Running a business is no small feat, and you’re seeing yours through a global pandemic! We applaud all of you who have found ways to keep humming along despite the many obstacles (and rewards!) of managing a remote workforce — and are continuing to do so. Unfortunately, one of those obstacles is the increase in scammers who are taking advantage of displaced workforces. One key example: There’s been a marked increase in business email compromise scams over the past year. With that in mind, we decided now was the perfect time to share more about this threat to your company, accounts, and data. Let’s dive in.
What is BEC?
Business email compromise, or BEC, is a type of phishing attack in which an attacker hacks into a corporate email account. By posing as your company’s owner (whether that’s you or someone else), an executive staff member, or a regular vendor, the hacker sends emails in an attempt to convince the email recipient(s) — often an employee who might feel too intimidated to raise questions — to pay invoices, transfer funds, purchase goods, or provide confidential information. By spoofing a trusted entity, the attackers can easily capture the funds or data requested because it’s offered up willingly by your unsuspecting employee.
This type of attack is also known as CEO fraud, because the scammer may pose as your company’s CEO (a popular guise), or email account compromise (EAC), as the requests come via email. Regardless of what you call it, the process is pretty much the same.
Cybercriminals like to use an email feature called “auto-forwarding email rules,” which allows the owner of an email address to set up “rules” that forward (or redirect) an incoming email to another address if certain criteria is met. This way, they can view incoming emails without having to log into an account each day and possibly trigger a login security warning. This means they are able to divert, or “fork,” conversations from compromised accounts to impersonated ones.
In CEO fraud, the criminals might send a few conversational emails back and forth to build trust but will inevitably make a frantic request to come to their aid — e.g, asking the target (your employee!) to make a payment to a different bank account or to purchase gift cards and send them the card details. It’s always urgent, and the request is usually accompanied by a plausible reason for skipping protocol. They might be “in a meeting” and can’t be disturbed — a deterrent to confirming the request — or ask for secrecy because the purchase is a gift. Your employee is unlikely to question the request because they believe they are communicating with a company executive.
Invoice and payment fraud is popular with scammers because they have the opportunity to score big — often with minimal effort — resulting in significant loss to your business of money, goods, or services. This kind of email spoofs vendors, including well-known ones, to catch the attention of the recipient. And because you’re often contending with a plethora of vendors and invoices in your day-to-day business, the chances of a phony invoice getting paid are pretty good, especially with employees working remotely and with less direct team communication. It’s easy to assume that the vendor on the other end of the email thread is who they say they are: a person or company you've known and communicated with for some time. An invoice comes through from a vendor you think you know or from a recognizable name (like Zoom, PayPal, Amazon, etc.) and chances are, it’s going to move on through the accounts payable process.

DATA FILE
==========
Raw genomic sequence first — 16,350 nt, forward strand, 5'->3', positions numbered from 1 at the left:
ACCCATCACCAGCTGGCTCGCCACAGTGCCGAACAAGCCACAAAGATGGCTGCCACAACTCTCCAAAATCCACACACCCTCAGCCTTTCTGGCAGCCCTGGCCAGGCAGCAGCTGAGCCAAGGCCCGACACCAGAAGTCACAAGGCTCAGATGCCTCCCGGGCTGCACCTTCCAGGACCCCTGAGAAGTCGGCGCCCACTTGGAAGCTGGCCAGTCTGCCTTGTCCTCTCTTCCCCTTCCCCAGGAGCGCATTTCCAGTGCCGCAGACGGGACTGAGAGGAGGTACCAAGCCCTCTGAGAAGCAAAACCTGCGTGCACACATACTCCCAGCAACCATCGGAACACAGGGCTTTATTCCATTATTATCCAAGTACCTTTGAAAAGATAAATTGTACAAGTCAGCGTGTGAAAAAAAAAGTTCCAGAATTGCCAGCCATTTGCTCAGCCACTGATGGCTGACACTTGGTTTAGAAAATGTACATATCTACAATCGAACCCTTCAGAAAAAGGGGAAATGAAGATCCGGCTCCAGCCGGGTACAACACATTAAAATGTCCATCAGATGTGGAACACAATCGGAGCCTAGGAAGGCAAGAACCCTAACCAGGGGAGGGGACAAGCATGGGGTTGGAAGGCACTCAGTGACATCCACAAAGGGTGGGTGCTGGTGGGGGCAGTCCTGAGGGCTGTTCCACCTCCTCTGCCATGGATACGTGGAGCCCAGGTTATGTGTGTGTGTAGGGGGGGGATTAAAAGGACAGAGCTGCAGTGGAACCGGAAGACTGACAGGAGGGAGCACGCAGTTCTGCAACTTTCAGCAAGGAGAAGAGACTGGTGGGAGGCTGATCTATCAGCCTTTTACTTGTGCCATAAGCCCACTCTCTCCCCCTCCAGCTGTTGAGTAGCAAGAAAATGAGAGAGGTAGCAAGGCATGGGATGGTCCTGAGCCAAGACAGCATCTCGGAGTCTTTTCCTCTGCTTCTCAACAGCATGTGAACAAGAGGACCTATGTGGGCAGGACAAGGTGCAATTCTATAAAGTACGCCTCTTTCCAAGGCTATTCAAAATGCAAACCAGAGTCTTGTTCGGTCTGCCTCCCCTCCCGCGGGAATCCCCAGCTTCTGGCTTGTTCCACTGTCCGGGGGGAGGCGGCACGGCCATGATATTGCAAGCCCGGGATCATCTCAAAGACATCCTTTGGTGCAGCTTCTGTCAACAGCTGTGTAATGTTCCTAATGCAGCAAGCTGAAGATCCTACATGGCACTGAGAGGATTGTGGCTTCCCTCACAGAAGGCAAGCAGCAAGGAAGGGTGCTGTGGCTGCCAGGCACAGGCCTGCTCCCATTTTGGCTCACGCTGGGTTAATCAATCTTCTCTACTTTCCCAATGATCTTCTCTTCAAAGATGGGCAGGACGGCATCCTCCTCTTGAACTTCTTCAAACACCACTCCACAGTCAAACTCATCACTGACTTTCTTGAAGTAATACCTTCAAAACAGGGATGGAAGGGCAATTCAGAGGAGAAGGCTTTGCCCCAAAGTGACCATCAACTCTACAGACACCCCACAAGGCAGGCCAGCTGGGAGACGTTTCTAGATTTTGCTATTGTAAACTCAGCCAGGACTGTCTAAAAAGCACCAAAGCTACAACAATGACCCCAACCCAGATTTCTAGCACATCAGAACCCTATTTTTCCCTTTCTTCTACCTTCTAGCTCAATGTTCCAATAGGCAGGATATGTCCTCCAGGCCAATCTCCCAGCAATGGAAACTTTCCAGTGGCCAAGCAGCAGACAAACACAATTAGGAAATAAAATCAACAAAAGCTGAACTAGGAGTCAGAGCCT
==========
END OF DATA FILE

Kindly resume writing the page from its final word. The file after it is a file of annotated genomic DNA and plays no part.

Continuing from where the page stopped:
How can you protect yourself?
When it comes to preventing attacks from hackers, spoofers, scammers, or others whose intent is much more serious than their names would lead us to believe, the first strategy is a good offense — starting with awareness and education for all your employees, followed by excellent communication and a built-in system of checks and balances when addressing requests or paying invoices.
Speaking of awareness and education, it’s also important to be extra mindful of email headers and where the request is coming from. And especially for accounts payable departments or anyone dealing with invoices, it’s wise to inspect changes to financial processes and follow up on all suspicious emails with a verification phone call.
Additionally, multifactor authentication (MFA) is another key security feature to improve your business’s email security. We recommend you also check with your vendors and other trusted third parties you work with to ensure their business email systems include MFA. By being aware of trending scams and promoting safe practices within your business, you and your employees can protect your assets from business email compromise as well as other types of cybercrime.
One last pointer: Read TechRepublic’s recent article on business email compromise, “Business email compromise scams proved costly to victims in 2020.”
Have questions? We’re here to help! Contact Treasury Management at 402.323.1557 or visit our Treasury Management page.
Learning Center articles, guides, blogs, podcasts, and videos are for informational purposes only and are not an advertisement for a product or service. The accuracy and completeness is not guaranteed and does not constitute legal or tax advice. Please consult with your own tax, legal, and financial advisors.